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The Decisive Moment

The Decisive Moment

The decisive moment is a book and concept developed by the pioneer of street photography Henri Cartier-Bresson. This concept relates with the snap of life decisions as it contains perhaps the most valuable information to speak of photography. The decisive moment relies on the ability to snap a picture by recognizing an organic alignment of compositional ingredients, never to be repeated again. With the photographer’s eye perpetually evaluating the quality of moment, a shift with the photographer’s head can bring coincidences in line with just a few millimeters.

However arguable, it may be recognized that one’s ability to create these moments in time, separate good photography from bad.

If photography is the registered memory of a decision in one’s eye, what would happen if we turn the camera on ourselves?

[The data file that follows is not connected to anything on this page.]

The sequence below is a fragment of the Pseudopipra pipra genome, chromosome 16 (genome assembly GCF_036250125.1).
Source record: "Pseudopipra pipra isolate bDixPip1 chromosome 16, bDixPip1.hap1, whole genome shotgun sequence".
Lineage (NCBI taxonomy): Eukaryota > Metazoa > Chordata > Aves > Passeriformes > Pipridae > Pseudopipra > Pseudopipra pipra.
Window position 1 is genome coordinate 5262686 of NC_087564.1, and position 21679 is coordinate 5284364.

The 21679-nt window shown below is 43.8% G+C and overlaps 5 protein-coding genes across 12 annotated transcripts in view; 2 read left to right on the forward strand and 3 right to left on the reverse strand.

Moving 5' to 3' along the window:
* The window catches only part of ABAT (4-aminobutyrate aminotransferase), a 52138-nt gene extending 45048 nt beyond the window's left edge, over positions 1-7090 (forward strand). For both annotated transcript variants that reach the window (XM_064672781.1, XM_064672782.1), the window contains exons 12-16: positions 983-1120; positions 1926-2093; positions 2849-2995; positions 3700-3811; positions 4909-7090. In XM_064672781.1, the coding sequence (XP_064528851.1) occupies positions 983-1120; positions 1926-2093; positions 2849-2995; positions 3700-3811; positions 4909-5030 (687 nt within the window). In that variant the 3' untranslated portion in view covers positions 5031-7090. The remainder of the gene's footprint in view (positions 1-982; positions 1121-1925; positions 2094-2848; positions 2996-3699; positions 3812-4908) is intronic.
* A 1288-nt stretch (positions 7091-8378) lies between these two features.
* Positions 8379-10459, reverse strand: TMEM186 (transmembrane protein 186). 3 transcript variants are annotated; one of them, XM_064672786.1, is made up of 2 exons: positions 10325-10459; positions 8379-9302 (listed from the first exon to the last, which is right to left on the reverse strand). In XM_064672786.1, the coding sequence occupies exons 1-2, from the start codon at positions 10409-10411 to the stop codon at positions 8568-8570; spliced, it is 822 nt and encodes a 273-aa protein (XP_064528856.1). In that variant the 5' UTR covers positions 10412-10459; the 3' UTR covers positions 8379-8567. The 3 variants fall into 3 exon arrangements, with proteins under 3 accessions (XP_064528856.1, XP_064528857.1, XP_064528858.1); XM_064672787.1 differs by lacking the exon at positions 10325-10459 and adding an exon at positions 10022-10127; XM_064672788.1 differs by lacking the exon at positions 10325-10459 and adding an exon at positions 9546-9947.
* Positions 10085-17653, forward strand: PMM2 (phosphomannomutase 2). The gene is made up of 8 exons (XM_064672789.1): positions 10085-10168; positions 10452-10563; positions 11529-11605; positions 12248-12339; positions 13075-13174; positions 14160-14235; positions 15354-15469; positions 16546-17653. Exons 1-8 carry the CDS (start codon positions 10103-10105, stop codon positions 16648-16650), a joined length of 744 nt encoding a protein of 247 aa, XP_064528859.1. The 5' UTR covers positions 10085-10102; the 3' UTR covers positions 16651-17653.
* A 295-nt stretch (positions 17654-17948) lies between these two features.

Not referring to selfies, envision this kind of recording to be an introspection instead. An advantageous aspect in the ability to see this concept as reflection, will follow the ability to see it in real time. After all, photography is a recognition of the rhythm in the real world of things.

This introspective meditation may be recognized as “spirit” being photographer. The skill it takes to calculate and finesse an order of events to create a desired picture lay in one’s self-understanding. This understanding comes from the recognition and acceptance for personal nature. What do we truly want? What are you here for? What are your motivations? What sort of communications are you radiating in the universe that might bring about your desired state?

Motivations are communications, shifts with your photographer’s head, then you are presented with decisions to click the shutter with your actions-that speak louder than words, so you have heard. These communications provide the coalition of events that inevitably create a bigger picture.

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